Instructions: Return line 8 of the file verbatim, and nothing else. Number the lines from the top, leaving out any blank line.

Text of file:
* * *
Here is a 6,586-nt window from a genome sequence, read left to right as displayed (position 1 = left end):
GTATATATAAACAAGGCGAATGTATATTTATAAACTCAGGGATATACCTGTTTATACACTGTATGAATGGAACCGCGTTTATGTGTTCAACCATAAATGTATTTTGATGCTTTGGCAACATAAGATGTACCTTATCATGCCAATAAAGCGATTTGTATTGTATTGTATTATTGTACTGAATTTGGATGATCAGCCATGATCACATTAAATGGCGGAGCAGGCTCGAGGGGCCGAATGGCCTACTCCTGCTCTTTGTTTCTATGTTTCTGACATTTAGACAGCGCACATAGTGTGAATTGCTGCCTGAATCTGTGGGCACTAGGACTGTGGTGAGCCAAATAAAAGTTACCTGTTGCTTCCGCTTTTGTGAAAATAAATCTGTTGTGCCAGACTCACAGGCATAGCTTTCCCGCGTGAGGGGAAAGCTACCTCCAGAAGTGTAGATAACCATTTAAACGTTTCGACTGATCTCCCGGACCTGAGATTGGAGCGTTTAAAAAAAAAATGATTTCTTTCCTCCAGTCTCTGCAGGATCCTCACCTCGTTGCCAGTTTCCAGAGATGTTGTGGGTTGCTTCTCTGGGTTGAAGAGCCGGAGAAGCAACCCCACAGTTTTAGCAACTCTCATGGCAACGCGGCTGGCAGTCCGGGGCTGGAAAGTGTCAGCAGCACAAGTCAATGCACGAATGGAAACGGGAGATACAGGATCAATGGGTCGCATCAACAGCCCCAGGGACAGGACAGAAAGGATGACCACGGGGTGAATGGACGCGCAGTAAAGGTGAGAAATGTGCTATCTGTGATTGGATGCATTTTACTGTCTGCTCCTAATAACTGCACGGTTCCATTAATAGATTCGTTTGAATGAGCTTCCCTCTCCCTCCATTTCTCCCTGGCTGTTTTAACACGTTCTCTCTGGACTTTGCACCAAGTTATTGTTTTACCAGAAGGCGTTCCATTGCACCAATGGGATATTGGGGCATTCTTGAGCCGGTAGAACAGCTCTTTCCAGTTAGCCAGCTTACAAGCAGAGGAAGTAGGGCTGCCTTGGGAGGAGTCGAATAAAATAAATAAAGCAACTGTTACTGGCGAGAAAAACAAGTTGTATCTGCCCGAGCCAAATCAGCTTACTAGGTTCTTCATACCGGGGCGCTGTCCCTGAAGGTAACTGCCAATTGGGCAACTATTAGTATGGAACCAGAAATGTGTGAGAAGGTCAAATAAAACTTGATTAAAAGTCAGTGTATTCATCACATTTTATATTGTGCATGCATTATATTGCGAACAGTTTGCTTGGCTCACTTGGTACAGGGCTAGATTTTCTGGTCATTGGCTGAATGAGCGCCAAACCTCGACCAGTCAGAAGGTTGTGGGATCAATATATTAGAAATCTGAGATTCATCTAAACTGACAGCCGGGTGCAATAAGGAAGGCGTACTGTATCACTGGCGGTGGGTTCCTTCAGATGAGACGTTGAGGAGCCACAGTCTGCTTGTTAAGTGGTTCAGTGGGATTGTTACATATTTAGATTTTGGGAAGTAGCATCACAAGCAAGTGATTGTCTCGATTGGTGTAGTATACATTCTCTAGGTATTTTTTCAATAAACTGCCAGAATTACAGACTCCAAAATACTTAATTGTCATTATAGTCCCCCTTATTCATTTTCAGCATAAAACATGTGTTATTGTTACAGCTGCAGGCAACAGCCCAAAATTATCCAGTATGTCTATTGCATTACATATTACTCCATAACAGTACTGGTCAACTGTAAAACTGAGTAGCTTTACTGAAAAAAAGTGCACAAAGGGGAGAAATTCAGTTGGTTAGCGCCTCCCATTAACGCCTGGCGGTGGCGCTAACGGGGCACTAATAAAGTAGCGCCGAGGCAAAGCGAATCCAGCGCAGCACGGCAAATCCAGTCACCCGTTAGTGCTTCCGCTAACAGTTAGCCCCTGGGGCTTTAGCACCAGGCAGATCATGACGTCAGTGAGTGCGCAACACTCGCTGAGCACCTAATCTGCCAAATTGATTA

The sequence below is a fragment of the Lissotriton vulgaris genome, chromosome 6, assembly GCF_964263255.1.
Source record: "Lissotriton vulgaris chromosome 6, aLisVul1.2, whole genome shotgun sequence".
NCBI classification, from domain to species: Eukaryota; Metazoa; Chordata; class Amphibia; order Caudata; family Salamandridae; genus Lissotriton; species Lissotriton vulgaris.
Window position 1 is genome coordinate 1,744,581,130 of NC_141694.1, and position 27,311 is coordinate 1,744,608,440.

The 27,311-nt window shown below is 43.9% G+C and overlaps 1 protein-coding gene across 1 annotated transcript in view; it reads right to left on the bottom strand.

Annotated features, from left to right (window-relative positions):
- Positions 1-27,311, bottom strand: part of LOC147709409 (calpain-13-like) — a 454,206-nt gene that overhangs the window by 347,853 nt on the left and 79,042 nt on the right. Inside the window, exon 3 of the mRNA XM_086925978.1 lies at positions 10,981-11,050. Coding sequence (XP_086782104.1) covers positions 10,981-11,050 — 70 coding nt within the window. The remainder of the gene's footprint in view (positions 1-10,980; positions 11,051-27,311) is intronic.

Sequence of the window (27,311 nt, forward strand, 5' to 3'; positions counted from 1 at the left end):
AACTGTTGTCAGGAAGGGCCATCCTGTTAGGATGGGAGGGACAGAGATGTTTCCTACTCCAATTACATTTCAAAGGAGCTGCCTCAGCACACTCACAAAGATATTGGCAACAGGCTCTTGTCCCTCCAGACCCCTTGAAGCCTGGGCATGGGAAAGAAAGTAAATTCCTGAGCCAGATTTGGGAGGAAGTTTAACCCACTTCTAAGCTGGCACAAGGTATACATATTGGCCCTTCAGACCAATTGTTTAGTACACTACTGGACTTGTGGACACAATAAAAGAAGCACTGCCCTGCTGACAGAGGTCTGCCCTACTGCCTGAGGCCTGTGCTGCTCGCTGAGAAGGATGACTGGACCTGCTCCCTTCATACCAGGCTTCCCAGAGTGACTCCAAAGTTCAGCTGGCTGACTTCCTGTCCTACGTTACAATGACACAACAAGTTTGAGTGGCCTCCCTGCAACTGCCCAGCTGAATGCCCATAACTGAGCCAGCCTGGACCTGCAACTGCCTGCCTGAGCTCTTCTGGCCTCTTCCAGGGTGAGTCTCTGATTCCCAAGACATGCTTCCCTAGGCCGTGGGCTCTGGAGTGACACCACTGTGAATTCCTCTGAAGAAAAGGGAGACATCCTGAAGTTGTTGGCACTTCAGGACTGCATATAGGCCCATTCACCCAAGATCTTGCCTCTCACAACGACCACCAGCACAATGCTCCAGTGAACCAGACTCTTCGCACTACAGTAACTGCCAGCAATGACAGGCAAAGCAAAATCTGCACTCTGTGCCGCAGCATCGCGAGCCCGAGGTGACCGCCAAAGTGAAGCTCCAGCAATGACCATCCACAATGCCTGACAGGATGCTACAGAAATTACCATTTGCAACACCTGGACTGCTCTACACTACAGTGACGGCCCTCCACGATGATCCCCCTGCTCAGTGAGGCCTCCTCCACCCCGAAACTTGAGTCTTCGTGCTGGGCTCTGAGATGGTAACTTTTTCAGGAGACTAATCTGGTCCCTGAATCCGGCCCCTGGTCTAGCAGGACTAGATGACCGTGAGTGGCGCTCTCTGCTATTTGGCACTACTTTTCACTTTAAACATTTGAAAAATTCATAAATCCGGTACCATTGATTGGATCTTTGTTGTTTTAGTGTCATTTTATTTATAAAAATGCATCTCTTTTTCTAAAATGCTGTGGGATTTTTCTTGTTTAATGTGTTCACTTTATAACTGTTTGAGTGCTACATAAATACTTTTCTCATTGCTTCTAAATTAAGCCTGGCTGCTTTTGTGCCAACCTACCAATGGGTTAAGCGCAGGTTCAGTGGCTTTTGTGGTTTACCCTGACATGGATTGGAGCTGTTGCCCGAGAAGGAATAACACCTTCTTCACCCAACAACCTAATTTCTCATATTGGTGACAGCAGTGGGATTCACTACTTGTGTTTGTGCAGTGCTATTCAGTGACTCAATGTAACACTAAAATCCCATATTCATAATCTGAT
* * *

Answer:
Annotated features, from left to right (window-relative positions):